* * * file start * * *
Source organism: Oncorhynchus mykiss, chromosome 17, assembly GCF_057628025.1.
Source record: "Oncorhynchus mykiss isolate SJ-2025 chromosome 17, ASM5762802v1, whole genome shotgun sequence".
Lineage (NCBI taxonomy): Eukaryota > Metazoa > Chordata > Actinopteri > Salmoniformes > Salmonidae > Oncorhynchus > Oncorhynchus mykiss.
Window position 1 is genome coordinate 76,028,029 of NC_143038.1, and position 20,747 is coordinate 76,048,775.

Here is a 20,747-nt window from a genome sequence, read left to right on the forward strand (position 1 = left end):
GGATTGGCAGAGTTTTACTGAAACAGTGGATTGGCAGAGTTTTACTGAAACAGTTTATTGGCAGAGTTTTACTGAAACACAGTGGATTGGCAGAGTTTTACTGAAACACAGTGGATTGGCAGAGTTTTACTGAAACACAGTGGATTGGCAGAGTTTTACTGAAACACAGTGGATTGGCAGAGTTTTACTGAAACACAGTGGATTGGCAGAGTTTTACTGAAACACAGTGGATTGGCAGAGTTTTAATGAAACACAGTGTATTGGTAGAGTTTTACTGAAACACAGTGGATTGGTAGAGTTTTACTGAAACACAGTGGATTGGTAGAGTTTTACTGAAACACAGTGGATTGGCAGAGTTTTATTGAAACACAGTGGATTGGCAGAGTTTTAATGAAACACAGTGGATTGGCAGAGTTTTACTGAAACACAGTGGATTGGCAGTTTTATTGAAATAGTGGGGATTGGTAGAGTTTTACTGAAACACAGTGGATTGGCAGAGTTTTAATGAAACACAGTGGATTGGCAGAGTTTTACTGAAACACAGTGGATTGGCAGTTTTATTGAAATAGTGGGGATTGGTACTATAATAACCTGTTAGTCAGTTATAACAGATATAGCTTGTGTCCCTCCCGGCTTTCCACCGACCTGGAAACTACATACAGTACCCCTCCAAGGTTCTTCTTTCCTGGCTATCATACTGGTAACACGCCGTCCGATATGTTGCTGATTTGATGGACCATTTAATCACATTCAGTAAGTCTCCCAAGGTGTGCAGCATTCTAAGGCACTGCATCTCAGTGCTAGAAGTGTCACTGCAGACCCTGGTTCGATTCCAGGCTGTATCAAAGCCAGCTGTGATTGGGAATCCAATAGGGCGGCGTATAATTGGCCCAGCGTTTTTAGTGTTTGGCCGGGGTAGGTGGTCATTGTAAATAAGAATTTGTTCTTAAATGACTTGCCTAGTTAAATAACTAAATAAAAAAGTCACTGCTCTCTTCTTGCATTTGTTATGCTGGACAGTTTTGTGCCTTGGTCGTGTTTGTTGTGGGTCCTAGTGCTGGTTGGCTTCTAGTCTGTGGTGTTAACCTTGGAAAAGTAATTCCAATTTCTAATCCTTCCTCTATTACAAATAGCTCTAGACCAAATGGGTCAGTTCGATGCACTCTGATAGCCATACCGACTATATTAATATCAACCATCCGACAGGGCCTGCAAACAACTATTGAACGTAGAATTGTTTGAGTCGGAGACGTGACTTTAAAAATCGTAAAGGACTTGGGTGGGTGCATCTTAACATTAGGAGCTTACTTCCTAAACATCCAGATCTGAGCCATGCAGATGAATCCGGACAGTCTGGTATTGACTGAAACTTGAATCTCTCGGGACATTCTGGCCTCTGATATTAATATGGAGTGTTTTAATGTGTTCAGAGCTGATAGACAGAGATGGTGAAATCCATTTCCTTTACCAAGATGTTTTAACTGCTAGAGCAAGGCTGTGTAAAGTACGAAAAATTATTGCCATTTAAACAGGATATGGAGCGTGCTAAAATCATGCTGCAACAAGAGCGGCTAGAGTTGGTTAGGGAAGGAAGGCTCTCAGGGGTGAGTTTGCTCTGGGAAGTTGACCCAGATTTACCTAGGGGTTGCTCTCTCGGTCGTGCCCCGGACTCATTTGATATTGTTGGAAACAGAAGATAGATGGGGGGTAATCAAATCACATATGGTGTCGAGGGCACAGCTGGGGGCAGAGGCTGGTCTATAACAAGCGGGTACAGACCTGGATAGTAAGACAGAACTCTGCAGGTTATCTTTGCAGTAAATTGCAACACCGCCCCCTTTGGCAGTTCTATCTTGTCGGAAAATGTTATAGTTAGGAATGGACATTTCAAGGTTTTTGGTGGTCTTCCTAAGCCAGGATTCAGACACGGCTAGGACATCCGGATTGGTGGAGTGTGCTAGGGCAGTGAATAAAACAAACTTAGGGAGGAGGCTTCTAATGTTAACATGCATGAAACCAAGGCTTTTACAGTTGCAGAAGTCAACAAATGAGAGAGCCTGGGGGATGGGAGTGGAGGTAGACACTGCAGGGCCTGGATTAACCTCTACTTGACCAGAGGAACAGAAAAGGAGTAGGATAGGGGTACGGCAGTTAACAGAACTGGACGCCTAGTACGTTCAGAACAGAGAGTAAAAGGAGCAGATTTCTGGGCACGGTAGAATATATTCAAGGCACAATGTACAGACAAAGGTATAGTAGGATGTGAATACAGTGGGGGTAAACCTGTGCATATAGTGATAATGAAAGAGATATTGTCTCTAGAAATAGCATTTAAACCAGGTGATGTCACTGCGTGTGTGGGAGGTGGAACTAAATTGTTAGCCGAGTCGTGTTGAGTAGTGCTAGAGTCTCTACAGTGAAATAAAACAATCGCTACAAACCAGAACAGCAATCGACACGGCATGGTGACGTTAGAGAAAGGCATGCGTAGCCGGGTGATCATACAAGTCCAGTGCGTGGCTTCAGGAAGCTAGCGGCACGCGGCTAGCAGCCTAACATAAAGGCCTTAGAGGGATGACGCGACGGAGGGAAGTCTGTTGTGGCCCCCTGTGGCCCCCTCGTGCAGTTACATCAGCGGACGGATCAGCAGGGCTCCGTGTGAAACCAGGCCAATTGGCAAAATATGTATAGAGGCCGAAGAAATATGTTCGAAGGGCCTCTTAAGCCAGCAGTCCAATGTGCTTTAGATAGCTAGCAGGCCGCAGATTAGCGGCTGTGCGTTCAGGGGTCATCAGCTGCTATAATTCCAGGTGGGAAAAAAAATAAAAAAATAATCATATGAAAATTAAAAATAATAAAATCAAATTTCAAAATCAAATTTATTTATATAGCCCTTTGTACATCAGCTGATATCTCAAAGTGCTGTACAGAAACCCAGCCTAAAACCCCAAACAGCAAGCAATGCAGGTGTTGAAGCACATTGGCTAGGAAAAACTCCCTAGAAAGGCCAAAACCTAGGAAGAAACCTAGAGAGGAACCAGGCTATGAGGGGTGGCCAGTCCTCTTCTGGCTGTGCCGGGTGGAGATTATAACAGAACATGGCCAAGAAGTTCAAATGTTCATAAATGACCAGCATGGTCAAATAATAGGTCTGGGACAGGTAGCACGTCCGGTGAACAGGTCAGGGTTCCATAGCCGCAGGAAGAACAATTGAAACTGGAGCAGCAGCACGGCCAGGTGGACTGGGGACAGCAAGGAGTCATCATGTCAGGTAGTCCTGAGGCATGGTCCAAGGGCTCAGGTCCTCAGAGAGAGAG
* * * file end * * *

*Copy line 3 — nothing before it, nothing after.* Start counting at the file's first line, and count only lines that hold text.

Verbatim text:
Lineage (NCBI taxonomy): Eukaryota > Metazoa > Chordata > Actinopteri > Salmoniformes > Salmonidae > Oncorhynchus > Oncorhynchus mykiss.